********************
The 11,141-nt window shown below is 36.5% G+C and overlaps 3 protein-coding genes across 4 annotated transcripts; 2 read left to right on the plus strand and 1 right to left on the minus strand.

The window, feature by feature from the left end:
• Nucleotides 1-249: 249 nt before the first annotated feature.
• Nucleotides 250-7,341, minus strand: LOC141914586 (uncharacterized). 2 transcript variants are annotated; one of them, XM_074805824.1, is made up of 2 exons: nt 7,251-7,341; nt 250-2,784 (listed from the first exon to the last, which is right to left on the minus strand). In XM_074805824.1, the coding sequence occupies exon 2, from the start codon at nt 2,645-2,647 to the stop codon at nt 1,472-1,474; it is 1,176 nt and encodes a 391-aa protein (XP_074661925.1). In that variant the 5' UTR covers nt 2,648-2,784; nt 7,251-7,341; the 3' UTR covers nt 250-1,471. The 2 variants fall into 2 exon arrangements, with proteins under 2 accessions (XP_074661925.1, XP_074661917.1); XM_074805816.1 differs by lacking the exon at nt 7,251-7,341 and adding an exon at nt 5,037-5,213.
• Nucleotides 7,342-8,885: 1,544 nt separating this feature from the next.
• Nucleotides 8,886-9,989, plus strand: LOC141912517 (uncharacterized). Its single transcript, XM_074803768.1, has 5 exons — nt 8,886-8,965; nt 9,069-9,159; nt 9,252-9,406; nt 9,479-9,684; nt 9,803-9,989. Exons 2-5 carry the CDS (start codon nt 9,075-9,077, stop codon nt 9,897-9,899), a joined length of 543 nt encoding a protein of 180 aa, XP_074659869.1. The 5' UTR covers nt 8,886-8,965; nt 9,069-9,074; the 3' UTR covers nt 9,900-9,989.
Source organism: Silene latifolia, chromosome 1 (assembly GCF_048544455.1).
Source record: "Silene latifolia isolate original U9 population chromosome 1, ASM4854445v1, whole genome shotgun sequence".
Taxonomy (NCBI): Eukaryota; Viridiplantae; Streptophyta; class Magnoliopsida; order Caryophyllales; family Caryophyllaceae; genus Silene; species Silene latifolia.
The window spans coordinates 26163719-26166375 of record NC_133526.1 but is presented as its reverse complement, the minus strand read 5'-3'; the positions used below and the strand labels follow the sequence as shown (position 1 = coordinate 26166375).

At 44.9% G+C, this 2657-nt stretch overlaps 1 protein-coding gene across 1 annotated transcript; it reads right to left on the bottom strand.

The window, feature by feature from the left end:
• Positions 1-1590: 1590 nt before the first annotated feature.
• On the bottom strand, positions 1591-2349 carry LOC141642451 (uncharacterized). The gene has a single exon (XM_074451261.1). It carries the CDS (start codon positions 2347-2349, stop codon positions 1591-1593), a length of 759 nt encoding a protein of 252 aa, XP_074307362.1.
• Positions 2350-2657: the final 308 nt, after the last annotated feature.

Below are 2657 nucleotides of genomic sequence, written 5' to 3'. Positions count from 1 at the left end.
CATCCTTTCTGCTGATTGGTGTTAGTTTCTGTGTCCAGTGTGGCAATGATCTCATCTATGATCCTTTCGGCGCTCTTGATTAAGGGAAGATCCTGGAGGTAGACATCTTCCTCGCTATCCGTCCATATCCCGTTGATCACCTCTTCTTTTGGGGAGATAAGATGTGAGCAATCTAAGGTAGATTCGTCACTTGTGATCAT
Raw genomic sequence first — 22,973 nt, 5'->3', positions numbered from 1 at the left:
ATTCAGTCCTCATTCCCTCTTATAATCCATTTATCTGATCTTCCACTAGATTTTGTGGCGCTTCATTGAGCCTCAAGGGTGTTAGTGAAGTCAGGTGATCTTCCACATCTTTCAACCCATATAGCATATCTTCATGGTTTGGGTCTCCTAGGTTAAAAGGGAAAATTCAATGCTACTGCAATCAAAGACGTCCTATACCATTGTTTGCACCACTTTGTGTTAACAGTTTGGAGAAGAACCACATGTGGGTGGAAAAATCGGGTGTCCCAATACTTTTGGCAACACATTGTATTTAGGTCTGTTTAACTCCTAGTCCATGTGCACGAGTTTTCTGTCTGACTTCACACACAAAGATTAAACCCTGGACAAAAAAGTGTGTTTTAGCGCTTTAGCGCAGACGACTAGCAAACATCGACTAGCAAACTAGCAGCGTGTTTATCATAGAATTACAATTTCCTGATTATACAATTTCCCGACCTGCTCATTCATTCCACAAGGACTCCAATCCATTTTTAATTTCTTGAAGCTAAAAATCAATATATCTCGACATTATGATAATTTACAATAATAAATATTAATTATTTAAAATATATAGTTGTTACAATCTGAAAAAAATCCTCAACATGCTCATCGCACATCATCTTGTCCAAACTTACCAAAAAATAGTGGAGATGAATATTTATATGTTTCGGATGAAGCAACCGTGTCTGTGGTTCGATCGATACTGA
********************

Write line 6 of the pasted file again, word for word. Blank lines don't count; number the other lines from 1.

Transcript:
• Nucleotides 8,886-9,989, plus strand: LOC141912517 (uncharacterized). Its single transcript, XM_074803768.1, has 5 exons — nt 8,886-8,965; nt 9,069-9,159; nt 9,252-9,406; nt 9,479-9,684; nt 9,803-9,989. Exons 2-5 carry the CDS (start codon nt 9,075-9,077, stop codon nt 9,897-9,899), a joined length of 543 nt encoding a protein of 180 aa, XP_074659869.1. The 5' UTR covers nt 8,886-8,965; nt 9,069-9,074; the 3' UTR covers nt 9,900-9,989.